You may subscribe to the notion that American musicals prior to the arrival of Rodgers and Hammerstein in the 1940s are hardly worth putting back on the stage, since they're just gussied-up revues, heavy on song, dance and stale vaudeville jokes, short on artistic substance.
It will be much harder holding onto such thinking if you catch the Roundabout Theatre Company revival of "Anything Goes" currently at the Kennedy Center as part of a national tour. And catch it you should. It's delicious, delirious and, yes (might as well get this cheap reference out of the way quickly), de-lovely.
The 1934 musical, with a breezy, sophisticated score by Cole Porter, has not just been dusted off, but shaken and stirred to produce a potent concoction that hits the spot.
So, OK, the plot is a little thin, but there are still some good nautical miles left in this wacky tale about a shipload of colorful characters heading to Europe -- stock brokers; a gangster in clerical disguise; an English lord and an American mother determined to get her daughter hitched to him.
And it's not as if we, in our sophisticated age, cannot relate to the book's principal satiric target -- the way the public turns bad guys into celebrities.
That book, originally by P.G. Wodehouse and Guy Bolton and rejiggered by Howard Lindsay and Russel Crouse just before the 1934 premiere, was revised in 1987 by Timothy Crouse (Russel's son) and John Weidman. Their version, which includes some re-orderings and well-chosen substitutions of songs, is the one Roundabout used for this revival, which opened on Broadway in 2011 and ran for more than a year.
The beautiful thing about "Anything Goes," directed and choreographed with panache by Kathleen Marshall, is that it acts proudly like a vintage show -- no hint of deconstruction here -- but never comes across as dusty or faded. Even the most obvious jokes and inevitable plot-turns have a fresh taste.
The whole thing zaps you back to a happier time and place right from the orchestra's first crackling notes of the overture (Depression -- what Depression?), and the spell just lasts and lasts.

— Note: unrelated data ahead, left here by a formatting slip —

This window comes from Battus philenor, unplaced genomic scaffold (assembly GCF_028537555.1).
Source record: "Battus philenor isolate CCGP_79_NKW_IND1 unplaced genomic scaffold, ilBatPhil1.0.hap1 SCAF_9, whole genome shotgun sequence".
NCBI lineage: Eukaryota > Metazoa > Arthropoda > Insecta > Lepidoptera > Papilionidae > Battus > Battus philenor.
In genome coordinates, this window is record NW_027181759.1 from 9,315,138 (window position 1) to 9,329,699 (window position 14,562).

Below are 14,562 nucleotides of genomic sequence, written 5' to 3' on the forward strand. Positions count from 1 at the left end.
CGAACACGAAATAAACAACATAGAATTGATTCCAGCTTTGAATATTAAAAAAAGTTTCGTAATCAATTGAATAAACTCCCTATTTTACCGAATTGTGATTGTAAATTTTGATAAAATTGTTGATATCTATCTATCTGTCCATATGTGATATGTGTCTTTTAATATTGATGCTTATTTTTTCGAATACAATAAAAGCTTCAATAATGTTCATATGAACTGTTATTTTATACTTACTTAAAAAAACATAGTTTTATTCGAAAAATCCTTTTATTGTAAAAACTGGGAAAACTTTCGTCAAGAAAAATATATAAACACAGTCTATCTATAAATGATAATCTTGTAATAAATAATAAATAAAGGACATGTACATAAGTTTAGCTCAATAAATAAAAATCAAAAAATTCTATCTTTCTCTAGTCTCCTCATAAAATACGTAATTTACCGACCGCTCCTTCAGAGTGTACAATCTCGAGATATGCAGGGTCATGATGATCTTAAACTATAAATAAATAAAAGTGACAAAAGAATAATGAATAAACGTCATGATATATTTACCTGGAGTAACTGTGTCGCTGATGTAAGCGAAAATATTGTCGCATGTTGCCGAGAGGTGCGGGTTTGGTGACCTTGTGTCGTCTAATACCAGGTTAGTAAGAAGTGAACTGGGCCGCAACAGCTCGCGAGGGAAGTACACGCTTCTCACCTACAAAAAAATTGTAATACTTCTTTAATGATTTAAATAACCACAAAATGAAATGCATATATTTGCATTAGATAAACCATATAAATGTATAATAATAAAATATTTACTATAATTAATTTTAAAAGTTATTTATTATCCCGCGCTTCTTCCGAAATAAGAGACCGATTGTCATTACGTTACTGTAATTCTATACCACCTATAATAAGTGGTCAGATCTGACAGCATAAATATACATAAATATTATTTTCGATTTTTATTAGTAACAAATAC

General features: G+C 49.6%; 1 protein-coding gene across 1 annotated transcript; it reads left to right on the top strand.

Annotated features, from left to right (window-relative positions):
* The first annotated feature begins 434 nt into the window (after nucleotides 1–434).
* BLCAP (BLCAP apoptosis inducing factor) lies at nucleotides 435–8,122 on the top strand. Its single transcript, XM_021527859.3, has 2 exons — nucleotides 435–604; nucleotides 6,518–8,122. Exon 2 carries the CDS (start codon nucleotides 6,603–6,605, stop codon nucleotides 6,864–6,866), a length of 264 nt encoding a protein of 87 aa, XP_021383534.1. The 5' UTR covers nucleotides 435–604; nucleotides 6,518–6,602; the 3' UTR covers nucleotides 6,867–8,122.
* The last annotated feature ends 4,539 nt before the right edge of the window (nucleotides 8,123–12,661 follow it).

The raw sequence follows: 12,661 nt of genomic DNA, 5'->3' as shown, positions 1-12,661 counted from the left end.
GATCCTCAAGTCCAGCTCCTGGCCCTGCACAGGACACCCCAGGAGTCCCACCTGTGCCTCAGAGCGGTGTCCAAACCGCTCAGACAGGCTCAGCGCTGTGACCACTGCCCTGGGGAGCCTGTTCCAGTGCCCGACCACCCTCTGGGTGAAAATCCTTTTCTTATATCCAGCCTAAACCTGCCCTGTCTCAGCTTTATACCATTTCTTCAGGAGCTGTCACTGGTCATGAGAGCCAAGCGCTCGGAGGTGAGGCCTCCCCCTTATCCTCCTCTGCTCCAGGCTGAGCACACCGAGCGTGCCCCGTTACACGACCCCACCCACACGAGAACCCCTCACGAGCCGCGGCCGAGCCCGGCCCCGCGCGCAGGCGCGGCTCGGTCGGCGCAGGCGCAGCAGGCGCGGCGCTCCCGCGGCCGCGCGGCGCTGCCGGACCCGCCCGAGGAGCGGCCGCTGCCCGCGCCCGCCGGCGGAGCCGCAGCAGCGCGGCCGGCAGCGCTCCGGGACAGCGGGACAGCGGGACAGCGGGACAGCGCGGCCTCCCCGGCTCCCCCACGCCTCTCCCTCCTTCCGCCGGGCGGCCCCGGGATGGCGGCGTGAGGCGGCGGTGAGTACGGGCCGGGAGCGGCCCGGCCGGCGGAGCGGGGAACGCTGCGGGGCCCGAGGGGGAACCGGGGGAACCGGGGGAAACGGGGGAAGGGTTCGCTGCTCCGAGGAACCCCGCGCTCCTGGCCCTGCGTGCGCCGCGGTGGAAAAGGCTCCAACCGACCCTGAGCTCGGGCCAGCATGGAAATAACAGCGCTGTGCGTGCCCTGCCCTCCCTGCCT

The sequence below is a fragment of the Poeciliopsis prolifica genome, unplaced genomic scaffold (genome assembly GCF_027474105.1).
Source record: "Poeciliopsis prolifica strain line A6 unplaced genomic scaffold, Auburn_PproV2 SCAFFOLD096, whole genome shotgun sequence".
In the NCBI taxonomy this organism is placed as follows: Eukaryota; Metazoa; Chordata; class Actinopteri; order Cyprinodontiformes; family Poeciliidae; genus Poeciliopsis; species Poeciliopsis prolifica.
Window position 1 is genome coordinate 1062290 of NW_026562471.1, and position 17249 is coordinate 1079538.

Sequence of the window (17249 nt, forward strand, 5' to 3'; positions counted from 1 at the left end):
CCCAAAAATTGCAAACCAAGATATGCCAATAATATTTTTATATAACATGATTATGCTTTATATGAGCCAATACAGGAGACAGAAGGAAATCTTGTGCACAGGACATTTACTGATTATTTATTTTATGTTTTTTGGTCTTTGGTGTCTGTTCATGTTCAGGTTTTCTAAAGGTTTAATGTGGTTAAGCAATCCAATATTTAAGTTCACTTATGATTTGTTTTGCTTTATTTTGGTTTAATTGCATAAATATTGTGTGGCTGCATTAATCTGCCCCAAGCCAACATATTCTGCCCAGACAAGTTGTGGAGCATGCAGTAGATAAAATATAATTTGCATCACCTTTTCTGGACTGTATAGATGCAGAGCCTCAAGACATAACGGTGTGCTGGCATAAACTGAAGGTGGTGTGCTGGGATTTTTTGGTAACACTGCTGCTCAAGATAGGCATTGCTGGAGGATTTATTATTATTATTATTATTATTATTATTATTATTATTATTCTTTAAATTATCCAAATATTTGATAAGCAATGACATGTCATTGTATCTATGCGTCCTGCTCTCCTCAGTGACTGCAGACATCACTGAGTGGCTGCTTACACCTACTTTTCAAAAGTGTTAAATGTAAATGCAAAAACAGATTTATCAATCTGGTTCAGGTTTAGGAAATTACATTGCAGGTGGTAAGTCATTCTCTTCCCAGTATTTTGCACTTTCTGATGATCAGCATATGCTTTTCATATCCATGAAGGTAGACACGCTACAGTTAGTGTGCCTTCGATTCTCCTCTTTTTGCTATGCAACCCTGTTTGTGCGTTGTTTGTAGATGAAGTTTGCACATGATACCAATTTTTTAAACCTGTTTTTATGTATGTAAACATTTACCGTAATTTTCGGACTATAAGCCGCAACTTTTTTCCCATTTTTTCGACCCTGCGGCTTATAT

The plot gets its central propulsion from the role of sassy evangelist-turned-entertainer Reno Sweeney -- the role created for Ethel Merman, she of the famous brass lungs. Rachel York triumphs in the assignment, giving Reno a sexy dash of Mae West and a burst of Eve Arden as she cracks wise and witty ("Lead me beside distilled waters" is Reno's way of asking the way to the ship's bar).
York is also a terrific singer and hoofer. She sculpts "I Get a Kick Out of You" with a classy touch and soars through "Blow, Gabriel, Blow" (the way everyone on stage gets pulled into this sizzling production number provides one of the show's visual and sonic highs).
Two of the score's best duets also underline York's great value to the venture -- "You're the Top," partnered with the amiable, sure-footed Josh Franklin as Billy Crocker, the Wall Street worker who stows away on the ship to chase the woman of his dreams, oblivious to Reno's own interest in him; and "Friendship," delectably delivered with Fred Applegate, who does a funny, winning turn as the on-the-lam Moonface Martin, who finds a collegial pal in Reno.
Those witty duets provide particularly engaging examples of how the production brings Porter's inspired lyrics into sharp focus. In each case, the singers execute stage business that illustrates clever imagery in the words -- York leaning over for a split second as she sings the line "you're the Tower of Pisa," for example.
I hate to describe such things, because they probably sound silly or blatant in the telling, but they add immeasurably to the fun and are carried out by the performers with an effortless effervescence.
Among other notable portrayals in cast: Edward Staudenmayer as Lord Evelyn Oakleigh, whose attempt to master American slang sends the bon no's flying (the actor also has field day with the droll song "The Gypsy in Me" in Act 2); Dennis Kelly as fond-of-a-drink broker Elisha Whitney; and Joyce Chittick as Moonface Martin's sailor-hungry sidekick.
Just about the only weak link in the ensemble is Alex Finke as Billy's idol, Hope, but she makes up for bland acting with a tenderly sung "Goodbye, Little Dream, Goodbye."
Derek McLane's deco set, framed with a porthole-inspired proscenium curtain, and Howell Binkley's prismatic lighting keep the production sailing along smoothly. Martin Pakledinaz's lively costumes are another plus.
Jay Alger, sporting nautical attire, conducts a hot ensemble in the pit that brings out every sparkle in the orchestration (the rousing entr'acte gives principal trumpet Fred Irby III a chance to get in some brilliant licks).
In short, "Anything Goes" is just -- you knew this was coming -- "oh, so easy to love."Copyright © 2015, The Baltimore Sun